Washington wine industry in boom mode

The first winery license in the state of Washington was issued in 1962 when Columbia Winery was founded as Associated Vintners.

Now, just 45 years later, it has its 500th licensed operation, Sweet Valley Wines of Walla Walla. David McDaniels, one of three business partners, said, "We are honored to be a part of the wine industry in Walla Walla. So many others have led the way. What they have done will give us the opportunity to succeed. We look forward to continuing the legacy of producing world class wine for all to enjoy."

Washington, second only to California in U.S. winery rankings by state, had just 20 wineries in 1980 but that number has been on a steady increase since then, hitting the 155 mark by 2000, then adding 350 since then. There are nine American Viticultural Areas (AVAs) throughout the state.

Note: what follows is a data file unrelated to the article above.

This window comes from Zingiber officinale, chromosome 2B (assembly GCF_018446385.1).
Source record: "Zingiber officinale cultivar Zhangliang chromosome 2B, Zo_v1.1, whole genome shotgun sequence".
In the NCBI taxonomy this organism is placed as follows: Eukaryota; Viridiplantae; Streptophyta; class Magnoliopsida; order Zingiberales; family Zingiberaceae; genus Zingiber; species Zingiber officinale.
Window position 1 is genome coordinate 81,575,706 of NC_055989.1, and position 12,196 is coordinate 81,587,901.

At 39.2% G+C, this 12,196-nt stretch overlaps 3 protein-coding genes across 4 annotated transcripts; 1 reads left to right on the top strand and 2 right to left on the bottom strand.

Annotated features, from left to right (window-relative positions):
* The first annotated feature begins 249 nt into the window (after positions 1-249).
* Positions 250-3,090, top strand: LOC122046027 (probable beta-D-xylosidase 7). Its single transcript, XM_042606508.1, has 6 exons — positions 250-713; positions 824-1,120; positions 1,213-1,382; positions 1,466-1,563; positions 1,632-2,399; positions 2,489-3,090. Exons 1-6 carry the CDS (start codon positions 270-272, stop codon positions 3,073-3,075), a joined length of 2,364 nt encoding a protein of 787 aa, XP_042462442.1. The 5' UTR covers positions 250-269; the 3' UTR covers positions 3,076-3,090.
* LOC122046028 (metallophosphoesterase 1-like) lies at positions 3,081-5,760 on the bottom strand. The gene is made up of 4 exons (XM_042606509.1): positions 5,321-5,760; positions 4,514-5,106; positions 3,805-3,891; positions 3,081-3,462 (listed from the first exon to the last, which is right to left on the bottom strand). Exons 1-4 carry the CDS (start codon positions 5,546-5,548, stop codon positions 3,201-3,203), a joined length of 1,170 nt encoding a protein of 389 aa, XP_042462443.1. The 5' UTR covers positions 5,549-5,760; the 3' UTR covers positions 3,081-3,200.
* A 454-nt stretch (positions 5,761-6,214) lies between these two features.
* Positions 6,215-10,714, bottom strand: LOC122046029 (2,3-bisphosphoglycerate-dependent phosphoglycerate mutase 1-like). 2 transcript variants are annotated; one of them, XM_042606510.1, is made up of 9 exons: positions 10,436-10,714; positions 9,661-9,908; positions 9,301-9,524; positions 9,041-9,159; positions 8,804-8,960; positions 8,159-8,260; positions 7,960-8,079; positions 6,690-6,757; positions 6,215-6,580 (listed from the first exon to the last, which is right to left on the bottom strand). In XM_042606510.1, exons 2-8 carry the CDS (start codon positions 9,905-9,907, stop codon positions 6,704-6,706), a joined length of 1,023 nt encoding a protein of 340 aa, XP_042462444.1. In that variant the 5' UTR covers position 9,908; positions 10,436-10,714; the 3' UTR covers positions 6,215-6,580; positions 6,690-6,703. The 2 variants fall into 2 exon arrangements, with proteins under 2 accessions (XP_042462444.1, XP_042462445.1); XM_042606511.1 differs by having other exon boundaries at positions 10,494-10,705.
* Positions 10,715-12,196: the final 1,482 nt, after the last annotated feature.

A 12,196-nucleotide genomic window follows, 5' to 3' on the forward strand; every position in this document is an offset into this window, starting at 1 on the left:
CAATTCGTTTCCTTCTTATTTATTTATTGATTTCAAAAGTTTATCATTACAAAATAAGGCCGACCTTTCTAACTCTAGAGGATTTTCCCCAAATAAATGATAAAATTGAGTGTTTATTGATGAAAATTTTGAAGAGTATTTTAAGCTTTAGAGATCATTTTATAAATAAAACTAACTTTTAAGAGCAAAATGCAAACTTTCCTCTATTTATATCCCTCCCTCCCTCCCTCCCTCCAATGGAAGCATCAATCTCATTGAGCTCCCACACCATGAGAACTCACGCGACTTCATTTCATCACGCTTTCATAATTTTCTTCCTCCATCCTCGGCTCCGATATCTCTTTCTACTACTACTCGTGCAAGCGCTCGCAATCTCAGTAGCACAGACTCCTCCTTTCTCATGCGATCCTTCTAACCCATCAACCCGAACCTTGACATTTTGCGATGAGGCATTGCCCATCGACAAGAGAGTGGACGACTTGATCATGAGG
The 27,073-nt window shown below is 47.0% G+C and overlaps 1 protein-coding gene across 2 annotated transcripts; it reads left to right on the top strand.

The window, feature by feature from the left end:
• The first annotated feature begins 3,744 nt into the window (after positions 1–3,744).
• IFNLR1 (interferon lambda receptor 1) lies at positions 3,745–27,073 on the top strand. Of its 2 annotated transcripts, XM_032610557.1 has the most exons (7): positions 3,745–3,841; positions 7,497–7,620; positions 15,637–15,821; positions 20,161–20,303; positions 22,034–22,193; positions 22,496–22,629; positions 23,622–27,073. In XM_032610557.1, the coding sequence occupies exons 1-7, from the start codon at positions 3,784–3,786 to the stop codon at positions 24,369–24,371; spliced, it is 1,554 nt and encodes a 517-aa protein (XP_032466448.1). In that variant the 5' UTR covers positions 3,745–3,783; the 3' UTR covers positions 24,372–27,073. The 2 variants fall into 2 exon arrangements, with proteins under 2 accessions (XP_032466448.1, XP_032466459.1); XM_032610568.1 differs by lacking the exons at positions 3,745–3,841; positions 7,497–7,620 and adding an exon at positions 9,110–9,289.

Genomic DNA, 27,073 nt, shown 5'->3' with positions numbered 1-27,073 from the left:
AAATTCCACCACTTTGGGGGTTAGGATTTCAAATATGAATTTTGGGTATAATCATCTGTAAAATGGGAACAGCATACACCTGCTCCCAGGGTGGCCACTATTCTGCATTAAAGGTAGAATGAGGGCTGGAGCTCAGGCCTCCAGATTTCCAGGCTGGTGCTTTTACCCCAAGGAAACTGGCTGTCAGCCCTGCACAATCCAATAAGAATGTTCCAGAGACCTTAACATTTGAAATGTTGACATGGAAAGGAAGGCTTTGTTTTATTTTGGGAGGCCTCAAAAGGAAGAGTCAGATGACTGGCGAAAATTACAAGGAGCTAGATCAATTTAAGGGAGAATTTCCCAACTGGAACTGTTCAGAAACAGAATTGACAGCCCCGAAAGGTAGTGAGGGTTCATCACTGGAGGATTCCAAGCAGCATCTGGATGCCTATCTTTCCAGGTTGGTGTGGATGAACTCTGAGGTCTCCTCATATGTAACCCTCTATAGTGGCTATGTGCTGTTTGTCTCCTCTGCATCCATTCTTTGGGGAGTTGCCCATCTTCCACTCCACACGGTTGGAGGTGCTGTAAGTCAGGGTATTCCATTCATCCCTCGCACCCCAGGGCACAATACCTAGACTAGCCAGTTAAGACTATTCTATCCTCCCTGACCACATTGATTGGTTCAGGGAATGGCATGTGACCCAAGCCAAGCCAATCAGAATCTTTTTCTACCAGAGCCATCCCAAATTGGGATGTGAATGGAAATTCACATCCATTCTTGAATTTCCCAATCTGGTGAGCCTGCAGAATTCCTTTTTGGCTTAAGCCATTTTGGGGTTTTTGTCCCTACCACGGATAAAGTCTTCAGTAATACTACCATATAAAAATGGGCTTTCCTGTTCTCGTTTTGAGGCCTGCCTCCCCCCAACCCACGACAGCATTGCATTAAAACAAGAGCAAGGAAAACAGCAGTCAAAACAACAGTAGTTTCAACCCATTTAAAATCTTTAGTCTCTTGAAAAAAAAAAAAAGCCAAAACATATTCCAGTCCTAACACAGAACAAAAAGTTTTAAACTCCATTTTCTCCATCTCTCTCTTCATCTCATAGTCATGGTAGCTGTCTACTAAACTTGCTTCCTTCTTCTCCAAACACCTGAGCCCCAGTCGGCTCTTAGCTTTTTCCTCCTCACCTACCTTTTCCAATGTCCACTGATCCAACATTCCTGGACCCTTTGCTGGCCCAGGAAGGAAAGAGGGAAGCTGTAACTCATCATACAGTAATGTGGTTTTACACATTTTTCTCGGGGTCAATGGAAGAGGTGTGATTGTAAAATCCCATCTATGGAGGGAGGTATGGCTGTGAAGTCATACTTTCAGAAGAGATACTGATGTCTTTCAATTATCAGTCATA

Robin Pollard, executive director of the Washington Wine Commission, said in a statement, "As we pass this milestone, we are thrilled about the future for Washington wines. We aspire to become one of the top wine producing regions in the world, and we believe that our course is solidly set to achieve that goal."

The state's wine industry is not dependent on individuals to begin operations entirely on their own. There is a state-supported winery incubator building at the Walla Walla Regional Airport that is slated for expansion.

The state legislature has approved $500,000 for two more facilities, and the Port of Walla Walla is expected to add another $150,000. The Port's target is for five startup winery facilities designed for embryonic winemakers.

The buildings are designed for bonded wineries that produce about 1,000 cases annually as part of their business models. Tenants are accepted on a six-year residency plan, after which they must leave to make room for more startups.

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